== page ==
As ritual dictates, Sunnis praise God in a loud voice while going to the Eid prayer:
Allāhu Akbar, Allāhu Akbar. Lā ilāha illà l-Lāh wa-l-Lāhu akbar, Allahu akbar wa-li-l-Lāhi l-ḥamd
Recitation ceases when they get to the place of Eid or once the Imam commences activities.
The prayer starts by doing "Niyyah" for the prayer, before the Takbir is said by the Imam and his followers. Next, the Takbirat al-Ihram is performed, by saying Allahu Akbar three times, raising hands to the ears and dropping them each time, except for the last when the hands are folded. The Imam then reads the Al-Fatihah, followed by another Surah. The congregation performs ruku and sujud as in other prayers. This completes the first rak'ah.
The congregation rises up and folds their hands for the second rak'ah, after which the Imam recites Surah Fatiha followed by another Surah. After this, three Takbirs are called out just before the ruku, each time raising hands to the ears and dropping them. For the fourth time, the congregation says Allahu Akbar and subsequently goes into the ruku. The rest of the prayer is completed in the regular manner. This completes the Eid prayer. After the prayer, there is a khutbah.
The prayer starts with the Niyyat followed by five Takbirs. During every Takbir of the first rakat, a special Dua is recited. Then, the Imam recites Sūrat al-Fātiḥah and Surat Al-'A`lá and the congregation performs Ruku and Sujud as in other prayers. In the second Rakat, the same above steps (five Takbeers, Sūrat al-Fātiḥah and Surat Al-'A`lá, Ruku and Sujud) are repeated. After the prayer, Khutbah starts.
See also: Eid cuisine
During the Eid celebration, Muslims greet each other by saying 'Eid Mubarak', which is Arabic for "Blessed Eid". As it comes after a month of fasting, sweet dishes and foods are often prepared and consumed during the celebration. Muslims typically decorate their homes, and are also encouraged to forgive each other and seek forgiveness. In countries with large Muslim populations, it is normally a public holiday with most schools and businesses closed for the day. Practices differ by country and region.
In the United Arab Emirates and other Arab states of the Persian Gulf countries like Qatar, men would typically buy new Kandora (traditional white long robe) or dye their existing Kandoras with walnut oil. Women would wear special clothes for the occasion along with special perfumes and braids. Most majlises would offer fruits, dates, tea or coffee to visitors. Those who live in rural areas tend to celebrate more modestly. Buildings, shops, roads and houses in UAE cities get decorated in bright festive lights. Many shows such as theatres would also occur.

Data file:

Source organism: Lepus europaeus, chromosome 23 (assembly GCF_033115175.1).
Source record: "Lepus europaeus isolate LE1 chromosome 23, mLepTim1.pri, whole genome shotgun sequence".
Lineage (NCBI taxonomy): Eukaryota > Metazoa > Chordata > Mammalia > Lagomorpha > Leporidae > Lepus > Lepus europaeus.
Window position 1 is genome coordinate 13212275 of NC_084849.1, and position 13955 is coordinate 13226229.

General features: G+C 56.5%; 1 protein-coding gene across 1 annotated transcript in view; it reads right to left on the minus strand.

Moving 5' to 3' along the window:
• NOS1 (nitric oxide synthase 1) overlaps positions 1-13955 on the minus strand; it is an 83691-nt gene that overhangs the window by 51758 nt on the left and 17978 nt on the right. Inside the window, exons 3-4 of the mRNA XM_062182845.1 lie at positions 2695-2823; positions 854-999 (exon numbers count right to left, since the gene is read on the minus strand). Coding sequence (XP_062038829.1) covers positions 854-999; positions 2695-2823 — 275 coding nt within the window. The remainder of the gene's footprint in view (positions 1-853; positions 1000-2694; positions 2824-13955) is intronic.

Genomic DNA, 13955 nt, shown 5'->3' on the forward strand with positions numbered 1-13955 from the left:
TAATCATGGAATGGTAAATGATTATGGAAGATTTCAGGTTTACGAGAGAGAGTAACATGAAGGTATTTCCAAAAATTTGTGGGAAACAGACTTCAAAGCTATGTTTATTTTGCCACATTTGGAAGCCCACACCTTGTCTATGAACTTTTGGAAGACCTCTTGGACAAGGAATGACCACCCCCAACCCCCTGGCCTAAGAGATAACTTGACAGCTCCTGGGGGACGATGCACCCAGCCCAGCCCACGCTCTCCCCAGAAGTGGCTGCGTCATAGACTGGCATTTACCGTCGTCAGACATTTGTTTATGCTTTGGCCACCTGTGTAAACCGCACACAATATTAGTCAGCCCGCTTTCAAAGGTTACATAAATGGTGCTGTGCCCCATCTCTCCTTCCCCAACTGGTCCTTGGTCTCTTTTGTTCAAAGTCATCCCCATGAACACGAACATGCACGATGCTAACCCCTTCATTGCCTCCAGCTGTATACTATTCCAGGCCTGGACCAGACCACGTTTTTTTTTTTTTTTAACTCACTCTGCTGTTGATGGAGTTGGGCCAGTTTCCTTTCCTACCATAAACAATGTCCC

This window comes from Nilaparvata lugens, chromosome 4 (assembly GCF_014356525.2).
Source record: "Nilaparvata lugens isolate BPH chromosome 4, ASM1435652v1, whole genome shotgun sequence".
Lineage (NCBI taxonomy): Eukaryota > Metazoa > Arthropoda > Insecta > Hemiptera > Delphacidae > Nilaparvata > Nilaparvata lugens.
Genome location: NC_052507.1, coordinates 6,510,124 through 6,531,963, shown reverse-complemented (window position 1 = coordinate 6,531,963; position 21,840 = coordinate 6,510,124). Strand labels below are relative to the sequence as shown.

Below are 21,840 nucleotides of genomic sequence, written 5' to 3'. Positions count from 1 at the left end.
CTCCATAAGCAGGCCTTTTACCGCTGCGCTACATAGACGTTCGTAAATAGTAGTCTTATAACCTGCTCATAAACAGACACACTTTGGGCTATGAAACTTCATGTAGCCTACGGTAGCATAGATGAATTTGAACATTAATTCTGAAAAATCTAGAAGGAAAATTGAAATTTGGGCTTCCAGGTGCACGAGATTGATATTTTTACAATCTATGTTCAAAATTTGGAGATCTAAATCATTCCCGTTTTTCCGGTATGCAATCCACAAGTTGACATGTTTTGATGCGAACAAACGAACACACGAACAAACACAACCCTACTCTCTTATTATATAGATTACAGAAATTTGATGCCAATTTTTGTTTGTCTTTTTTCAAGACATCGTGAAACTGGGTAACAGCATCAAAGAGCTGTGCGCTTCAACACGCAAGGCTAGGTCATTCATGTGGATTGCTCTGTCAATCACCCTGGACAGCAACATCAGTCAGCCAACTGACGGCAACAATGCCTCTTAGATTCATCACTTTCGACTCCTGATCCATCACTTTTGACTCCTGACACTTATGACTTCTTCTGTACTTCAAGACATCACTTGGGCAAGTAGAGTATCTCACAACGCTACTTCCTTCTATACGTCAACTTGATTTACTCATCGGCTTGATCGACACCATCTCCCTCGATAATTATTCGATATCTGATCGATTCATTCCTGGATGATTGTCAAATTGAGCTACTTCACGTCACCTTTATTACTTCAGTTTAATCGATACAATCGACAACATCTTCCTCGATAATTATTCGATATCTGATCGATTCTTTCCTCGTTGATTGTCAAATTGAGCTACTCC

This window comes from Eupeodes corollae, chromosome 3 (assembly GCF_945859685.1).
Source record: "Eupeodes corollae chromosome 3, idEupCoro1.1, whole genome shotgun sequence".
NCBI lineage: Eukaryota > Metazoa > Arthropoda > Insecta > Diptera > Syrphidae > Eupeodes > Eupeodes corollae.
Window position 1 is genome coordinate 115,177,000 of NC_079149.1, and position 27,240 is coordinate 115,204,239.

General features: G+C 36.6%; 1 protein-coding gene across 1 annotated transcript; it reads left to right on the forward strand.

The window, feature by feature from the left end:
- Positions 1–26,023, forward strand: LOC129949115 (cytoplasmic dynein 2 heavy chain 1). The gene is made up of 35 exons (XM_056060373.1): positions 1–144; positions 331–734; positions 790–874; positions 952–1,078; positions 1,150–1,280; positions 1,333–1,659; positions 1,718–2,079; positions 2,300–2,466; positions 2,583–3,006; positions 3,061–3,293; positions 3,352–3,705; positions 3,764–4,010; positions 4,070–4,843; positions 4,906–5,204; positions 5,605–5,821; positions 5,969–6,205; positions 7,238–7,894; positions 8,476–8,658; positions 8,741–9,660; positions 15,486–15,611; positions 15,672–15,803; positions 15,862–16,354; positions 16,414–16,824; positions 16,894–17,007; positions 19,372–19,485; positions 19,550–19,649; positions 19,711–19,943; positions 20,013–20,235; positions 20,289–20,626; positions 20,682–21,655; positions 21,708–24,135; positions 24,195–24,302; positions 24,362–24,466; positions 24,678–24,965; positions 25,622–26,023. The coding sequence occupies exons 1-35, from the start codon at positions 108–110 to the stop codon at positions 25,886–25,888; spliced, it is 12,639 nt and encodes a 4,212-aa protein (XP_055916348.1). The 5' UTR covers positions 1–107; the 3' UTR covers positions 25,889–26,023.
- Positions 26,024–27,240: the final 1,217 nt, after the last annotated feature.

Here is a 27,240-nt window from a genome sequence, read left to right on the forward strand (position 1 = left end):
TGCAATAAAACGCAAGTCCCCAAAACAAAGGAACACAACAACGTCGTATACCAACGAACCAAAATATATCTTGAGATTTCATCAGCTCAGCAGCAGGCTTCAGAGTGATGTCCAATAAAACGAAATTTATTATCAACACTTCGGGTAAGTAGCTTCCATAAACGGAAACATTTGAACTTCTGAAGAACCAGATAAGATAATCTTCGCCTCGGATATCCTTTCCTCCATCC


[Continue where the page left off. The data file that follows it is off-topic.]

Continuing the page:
In Bahrain, families often celebrate the festival with an eid dinner consisting of quzi or machboos rice dishes, while popular sweets include halwa or khanfroosh (see Bahraini cuisine). Men typically wear thawbs and women wear abayas, the latter also painting Arabic henna tattoos on their hands or feet.
Saudis decorate their homes and prepare sumptuous meals for family and friends. They prepare new clothes and shoes for the festival. Eid festivities in Saudi Arabia may vary culturally depending on the region, but one common thread in all celebrations is generosity and hospitality. It is a common Saudi tradition for families to gather at the patriarchal home after the Eid prayers. Before the special Eid meal is served, young children will line up in front of each adult family member, who dispense money as gifts to the children.
Omanis would typically eat foods such as shuwa with kahwa coffee (see Omani cuisine). In some places such as Ibri, folklore songs and traditional dancing are often performed.
Children gather in small choir groups in front of a home and sing. The song is intended to call on God to bless the youngest child of the family, to keep him or her healthy that the mother will remain happy. The more they sing, the more nuts and sweets they receive. The Qarqee'an tradition is intended to spread love, happiness and affection among adults and children Gargee'an.